Note this is a repost of my impressions from our one trip to the Masters, but thought it appropriate for today – the final day of the Masters tournament.
Walking through the gates of Augusta National Golf Club, and by the way your badge is scanned, one first sees the practice area and range on the left. Perfectly green mowed grass and the really white sand in the practice bunkers. Having attended both US Opens and PGA Championships as I walked on to Augusta I was struck by the palpable difference between those major championships and The Masters. For starters you are struck by the absence of any corporate, or any other kind for that matter, tents. All you see is golf course and the buildings necessary to host an event of this magnitude, and those are painted a dark green to make them as unobtrusive as possible, the clubhouse and a few other tasteful white buildings.
At other major championships, or regular tour events for that matter, the photographers are inside the ropes and particularly as the leaders or high profile players reach a point they swarm around the green and make it nearly impossible for the fans waiting there to see anything. Not at the Masters – the photographers are outside the ropes. The only ones inside the ropes are the players, caddies, a few rules officials and sometimes a TV cameraman out in the fairway. Another difference, and in this case something I missed, there are no sign bearers with each group detailing that group’s players standing vs. par.
Those of you that have been to any Disney facility know that they are noted for their regimented line standing. Well, I know where they got the idea, it was at the Masters! One might argue the other way around but the Masters has been around longer than Disney. Standing in line is necessary for most everything, the concession stands, the restrooms, the merchandise building and it is regimented. In many cases there will be someone standing with a sign letting you know how much time is left from that point. In the men’s restrooms, I did not do any research in the women’s, there are people directing traffic along and as you reach the top of the line. Also, and this is a mind blower, after each use of one of the regular toilettes someone actually cleans and disinfects the seat!
Television cannot convey the majesty, scale or conditioning of the Augusta Golf Course. On television one does not get any sense for the elevation changes on the course and they are substantial. I walked up the hill to the ninth green a couple of times and had no wonder why Craig Stadler and some others took it slowly. Similarly, there is a large, hundreds of yards across, open area in the middle of the course. Of course, that area is as perfectly maintained as the rest of the grounds. As one looks at the fairways it appears as if no one has ever played golf there, it is that perfect. Augusta is known for its lack of rough and for all practical purposes there is none – what would be called rough is about one-half inch longer than the tight fairways.
Food at Augusta is cheap! The famed Pimento Cheese sandwich, I had one – it is a must – is $1.50. Sodas are $1.50, beer is $3.00, $4.00 if you want imported, a chicken wrap is $3.00 and snacks are $1.00. The items in the merchandise building tend to make up for it but after all it is the Masters at Augusta!
Enough about the plumbing. How about the experience? I think that CBS uses a line something like “The Masters a place like no other” and that is an apt description. And they intend to keep it that way. CBS is I think it’s 40th something one year contract to televise the tournament – no multi-year contracts here – its our way or the highway. We can all remember Gary McCord. It has been said that Augusta marches to it’s own drummer and that is what makes this place and event so special. No big electronic scoreboards here – they do it the old fashioned way with people on tall ladders and plastic numbers that change constantly. It is difficult in words to explain how special this place is and how one feels that while on the grounds but hopefully I have provided at least a glimpse.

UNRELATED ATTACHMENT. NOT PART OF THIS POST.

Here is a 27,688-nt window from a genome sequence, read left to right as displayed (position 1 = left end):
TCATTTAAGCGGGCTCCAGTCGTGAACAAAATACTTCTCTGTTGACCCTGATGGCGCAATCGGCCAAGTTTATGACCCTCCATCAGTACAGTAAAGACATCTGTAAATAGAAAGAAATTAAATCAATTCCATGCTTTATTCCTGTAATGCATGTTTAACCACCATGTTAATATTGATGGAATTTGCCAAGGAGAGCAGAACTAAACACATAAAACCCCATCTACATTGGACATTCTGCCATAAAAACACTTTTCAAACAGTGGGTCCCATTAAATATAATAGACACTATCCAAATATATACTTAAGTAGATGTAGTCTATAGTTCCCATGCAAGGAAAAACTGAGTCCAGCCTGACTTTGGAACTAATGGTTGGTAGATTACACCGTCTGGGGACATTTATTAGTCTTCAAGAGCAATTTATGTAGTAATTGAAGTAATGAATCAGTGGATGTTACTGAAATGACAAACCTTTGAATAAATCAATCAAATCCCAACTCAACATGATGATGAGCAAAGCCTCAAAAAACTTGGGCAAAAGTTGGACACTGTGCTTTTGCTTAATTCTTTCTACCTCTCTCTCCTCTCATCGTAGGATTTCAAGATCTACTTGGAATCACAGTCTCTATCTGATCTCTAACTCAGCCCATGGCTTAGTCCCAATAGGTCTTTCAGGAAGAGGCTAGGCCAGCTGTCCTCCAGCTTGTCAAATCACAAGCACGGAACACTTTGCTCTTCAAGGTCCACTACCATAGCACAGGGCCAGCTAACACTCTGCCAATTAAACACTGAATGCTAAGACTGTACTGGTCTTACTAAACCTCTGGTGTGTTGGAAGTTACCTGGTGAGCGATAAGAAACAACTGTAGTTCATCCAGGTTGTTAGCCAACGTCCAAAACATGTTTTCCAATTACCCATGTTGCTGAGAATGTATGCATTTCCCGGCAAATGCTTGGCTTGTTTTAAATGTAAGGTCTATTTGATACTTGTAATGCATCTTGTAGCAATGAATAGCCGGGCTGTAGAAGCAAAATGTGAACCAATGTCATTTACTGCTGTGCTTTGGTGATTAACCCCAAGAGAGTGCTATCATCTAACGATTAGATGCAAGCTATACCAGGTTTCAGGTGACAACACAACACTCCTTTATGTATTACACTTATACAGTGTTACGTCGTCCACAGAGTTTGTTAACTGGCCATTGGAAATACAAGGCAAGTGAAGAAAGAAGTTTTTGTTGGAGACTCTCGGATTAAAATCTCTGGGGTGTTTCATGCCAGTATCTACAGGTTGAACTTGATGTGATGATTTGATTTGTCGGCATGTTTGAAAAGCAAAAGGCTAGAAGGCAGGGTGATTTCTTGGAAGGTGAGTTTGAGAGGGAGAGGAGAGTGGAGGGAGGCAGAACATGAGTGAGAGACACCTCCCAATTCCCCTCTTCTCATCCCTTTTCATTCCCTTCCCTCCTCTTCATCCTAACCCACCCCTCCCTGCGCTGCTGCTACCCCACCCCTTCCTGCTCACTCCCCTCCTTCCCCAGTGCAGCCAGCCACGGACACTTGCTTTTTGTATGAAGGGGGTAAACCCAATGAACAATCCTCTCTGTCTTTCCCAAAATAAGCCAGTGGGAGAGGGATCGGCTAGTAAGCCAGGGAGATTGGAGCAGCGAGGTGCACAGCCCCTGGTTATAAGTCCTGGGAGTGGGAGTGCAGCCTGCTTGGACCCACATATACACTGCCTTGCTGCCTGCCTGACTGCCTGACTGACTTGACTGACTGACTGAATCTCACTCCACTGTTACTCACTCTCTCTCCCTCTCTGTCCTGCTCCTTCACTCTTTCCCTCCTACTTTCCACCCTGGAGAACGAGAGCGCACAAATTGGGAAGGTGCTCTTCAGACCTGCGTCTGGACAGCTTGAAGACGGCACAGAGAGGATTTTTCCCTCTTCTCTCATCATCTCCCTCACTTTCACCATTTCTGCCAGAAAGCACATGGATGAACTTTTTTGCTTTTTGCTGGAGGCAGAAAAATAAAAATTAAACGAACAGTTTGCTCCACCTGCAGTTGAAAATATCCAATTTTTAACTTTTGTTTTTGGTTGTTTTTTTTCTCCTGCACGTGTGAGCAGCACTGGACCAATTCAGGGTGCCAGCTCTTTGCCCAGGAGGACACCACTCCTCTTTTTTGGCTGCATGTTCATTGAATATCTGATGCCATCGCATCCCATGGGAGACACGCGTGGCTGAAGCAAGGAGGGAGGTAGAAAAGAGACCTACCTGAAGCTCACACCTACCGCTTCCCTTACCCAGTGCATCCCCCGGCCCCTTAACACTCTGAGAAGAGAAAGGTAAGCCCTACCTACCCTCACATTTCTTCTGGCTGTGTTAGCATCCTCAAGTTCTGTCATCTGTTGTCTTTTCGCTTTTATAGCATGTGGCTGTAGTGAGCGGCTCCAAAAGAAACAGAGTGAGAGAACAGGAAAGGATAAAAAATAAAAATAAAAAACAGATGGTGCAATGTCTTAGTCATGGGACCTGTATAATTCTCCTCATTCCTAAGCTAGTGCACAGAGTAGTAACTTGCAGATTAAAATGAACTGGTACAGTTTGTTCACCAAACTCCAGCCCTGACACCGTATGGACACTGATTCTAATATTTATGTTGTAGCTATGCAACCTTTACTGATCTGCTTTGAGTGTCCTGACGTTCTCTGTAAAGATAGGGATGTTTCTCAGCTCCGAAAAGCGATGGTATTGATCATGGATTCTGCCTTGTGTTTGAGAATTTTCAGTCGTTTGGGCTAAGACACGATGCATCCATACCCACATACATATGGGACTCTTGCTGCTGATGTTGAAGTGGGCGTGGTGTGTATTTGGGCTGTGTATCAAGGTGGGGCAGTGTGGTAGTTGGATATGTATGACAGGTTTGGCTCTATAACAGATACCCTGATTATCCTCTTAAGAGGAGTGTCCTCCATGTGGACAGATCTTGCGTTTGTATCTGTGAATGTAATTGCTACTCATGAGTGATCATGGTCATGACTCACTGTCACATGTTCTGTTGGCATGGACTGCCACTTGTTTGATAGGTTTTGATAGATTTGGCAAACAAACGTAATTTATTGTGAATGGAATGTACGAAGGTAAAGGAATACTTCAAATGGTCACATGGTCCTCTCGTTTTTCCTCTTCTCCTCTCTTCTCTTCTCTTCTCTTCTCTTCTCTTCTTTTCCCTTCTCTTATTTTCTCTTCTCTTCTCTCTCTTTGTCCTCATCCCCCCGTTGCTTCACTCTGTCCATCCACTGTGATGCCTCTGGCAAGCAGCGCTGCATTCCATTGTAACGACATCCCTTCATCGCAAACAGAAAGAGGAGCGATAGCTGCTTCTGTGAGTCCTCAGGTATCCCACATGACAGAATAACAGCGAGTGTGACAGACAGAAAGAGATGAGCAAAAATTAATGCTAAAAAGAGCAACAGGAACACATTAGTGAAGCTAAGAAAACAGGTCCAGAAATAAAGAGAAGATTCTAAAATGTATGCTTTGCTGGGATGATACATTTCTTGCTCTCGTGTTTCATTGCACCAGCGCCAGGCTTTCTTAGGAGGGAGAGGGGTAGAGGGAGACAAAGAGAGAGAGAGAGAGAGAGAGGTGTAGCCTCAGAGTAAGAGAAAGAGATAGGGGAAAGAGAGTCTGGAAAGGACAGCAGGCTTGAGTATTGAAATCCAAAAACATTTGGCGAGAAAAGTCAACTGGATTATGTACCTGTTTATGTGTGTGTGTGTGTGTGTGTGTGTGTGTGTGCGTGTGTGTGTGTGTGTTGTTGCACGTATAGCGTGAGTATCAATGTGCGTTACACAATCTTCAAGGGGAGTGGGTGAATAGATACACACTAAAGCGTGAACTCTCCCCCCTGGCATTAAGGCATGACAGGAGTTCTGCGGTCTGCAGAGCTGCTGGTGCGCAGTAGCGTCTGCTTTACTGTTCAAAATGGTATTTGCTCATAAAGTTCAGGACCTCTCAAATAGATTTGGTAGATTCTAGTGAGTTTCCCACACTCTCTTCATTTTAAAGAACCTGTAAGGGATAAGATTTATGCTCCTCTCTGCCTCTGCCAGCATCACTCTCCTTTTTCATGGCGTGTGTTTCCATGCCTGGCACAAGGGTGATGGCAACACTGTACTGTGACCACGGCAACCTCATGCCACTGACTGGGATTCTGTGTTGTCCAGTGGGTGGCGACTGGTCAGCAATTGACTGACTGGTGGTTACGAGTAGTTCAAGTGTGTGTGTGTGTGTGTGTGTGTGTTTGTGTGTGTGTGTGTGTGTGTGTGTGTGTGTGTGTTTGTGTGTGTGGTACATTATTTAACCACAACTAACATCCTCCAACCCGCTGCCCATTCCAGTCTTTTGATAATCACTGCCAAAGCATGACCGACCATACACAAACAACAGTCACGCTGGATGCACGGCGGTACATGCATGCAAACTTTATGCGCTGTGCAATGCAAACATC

The outside world however is a mess. The course is in the middle of Augusta and the traffic is terrible. We were staying less than a mile from the entrance but as we left the course the only way the police would let us go sent us on a journey that was something over ten miles – that’s right over ten miles to accomplish a less than one mile trip. And you are going to walk. Parking as one might expect is hard to find and not generally close to your destination. For those of you from Minnesota who have attended the State Fair will be familiar with people renting out their front yards for parking. If you are planning to attend the Masters and have not done so be advised to secure lodging NOW and expect to pay through the nose no matter what level of accommodations you can find. We talked with people who were staying in Columbia South Carolina – over 73 miles away and that was the best they could do.
As we watch Professional Golf Tournaments on television we hear the announcers talk about slow play but until you actually see it in action it can be hard to comprehend. With TV we are almost always watching action as they move between holes. However, when you are on one hole watching the players come through – we were set-up at the ninth green and am here to tell you these guys are SLOW! Try two and one-half hours to two hours forty minutes to cover the front nine. I guess four hours for 18 holes is not so bad.
Would I go again? In a heartbeat. Even with the traffic snarls, overpriced accommodations and other hassles the Masters is truly a place like no other.